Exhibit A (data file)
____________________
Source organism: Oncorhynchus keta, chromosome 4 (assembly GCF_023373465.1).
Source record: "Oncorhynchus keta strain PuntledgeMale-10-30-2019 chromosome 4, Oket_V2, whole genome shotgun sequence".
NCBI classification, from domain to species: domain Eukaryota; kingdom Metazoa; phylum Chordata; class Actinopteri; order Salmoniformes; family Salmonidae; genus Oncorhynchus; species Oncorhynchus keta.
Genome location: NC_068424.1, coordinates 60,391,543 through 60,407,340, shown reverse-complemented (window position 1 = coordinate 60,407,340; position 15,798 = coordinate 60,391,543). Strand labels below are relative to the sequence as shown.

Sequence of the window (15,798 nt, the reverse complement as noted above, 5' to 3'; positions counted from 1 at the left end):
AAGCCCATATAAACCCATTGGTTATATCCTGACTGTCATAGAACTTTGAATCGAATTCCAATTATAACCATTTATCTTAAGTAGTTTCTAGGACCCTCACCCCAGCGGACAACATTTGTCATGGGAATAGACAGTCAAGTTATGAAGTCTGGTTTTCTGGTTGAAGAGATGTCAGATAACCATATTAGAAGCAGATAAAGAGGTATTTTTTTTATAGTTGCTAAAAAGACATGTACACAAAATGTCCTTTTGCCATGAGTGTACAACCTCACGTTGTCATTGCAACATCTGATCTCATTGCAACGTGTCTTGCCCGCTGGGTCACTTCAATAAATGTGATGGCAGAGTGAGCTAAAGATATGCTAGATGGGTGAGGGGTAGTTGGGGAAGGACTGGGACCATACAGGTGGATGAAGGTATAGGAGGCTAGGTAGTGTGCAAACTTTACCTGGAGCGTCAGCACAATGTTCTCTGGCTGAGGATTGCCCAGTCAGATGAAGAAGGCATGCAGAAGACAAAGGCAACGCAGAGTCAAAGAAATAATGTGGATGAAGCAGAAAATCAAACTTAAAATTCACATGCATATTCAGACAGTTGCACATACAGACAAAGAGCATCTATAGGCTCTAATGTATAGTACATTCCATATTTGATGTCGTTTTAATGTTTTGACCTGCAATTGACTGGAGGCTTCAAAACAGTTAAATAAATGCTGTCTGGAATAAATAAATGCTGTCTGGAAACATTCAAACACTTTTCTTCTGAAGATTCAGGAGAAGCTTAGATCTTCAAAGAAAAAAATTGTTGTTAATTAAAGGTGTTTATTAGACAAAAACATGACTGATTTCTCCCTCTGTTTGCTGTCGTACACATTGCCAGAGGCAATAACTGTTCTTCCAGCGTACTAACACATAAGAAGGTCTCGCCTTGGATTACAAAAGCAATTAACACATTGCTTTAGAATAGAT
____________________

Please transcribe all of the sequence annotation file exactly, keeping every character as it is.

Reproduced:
Source organism: Oncorhynchus keta, chromosome 4 (assembly GCF_023373465.1).
Source record: "Oncorhynchus keta strain PuntledgeMale-10-30-2019 chromosome 4, Oket_V2, whole genome shotgun sequence".
NCBI classification, from domain to species: domain Eukaryota; kingdom Metazoa; phylum Chordata; class Actinopteri; order Salmoniformes; family Salmonidae; genus Oncorhynchus; species Oncorhynchus keta.
Genome location: NC_068424.1, coordinates 60,391,543 through 60,407,340, shown reverse-complemented (window position 1 = coordinate 60,407,340; position 15,798 = coordinate 60,391,543). Strand labels below are relative to the sequence as shown.

Sequence of the window (15,798 nt, the reverse complement as noted above, 5' to 3'; positions counted from 1 at the left end):
AAGCCCATATAAACCCATTGGTTATATCCTGACTGTCATAGAACTTTGAATCGAATTCCAATTATAACCATTTATCTTAAGTAGTTTCTAGGACCCTCACCCCAGCGGACAACATTTGTCATGGGAATAGACAGTCAAGTTATGAAGTCTGGTTTTCTGGTTGAAGAGATGTCAGATAACCATATTAGAAGCAGATAAAGAGGTATTTTTTTTATAGTTGCTAAAAAGACATGTACACAAAATGTCCTTTTGCCATGAGTGTACAACCTCACGTTGTCATTGCAACATCTGATCTCATTGCAACGTGTCTTGCCCGCTGGGTCACTTCAATAAATGTGATGGCAGAGTGAGCTAAAGATATGCTAGATGGGTGAGGGGTAGTTGGGGAAGGACTGGGACCATACAGGTGGATGAAGGTATAGGAGGCTAGGTAGTGTGCAAACTTTACCTGGAGCGTCAGCACAATGTTCTCTGGCTGAGGATTGCCCAGTCAGATGAAGAAGGCATGCAGAAGACAAAGGCAACGCAGAGTCAAAGAAATAATGTGGATGAAGCAGAAAATCAAACTTAAAATTCACATGCATATTCAGACAGTTGCACATACAGACAAAGAGCATCTATAGGCTCTAATGTATAGTACATTCCATATTTGATGTCGTTTTAATGTTTTGACCTGCAATTGACTGGAGGCTTCAAAACAGTTAAATAAATGCTGTCTGGAATAAATAAATGCTGTCTGGAAACATTCAAACACTTTTCTTCTGAAGATTCAGGAGAAGCTTAGATCTTCAAAGAAAAAAATTGTTGTTAATTAAAGGTGTTTATTAGACAAAAACATGACTGATTTCTCCCTCTGTTTGCTGTCGTACACATTGCCAGAGGCAATAACTGTTCTTCCAGCGTACTAACACATAAGAAGGTCTCGCCTTGGATTACAAAAGCAATTAACACATTGCTTTAGAATAGAT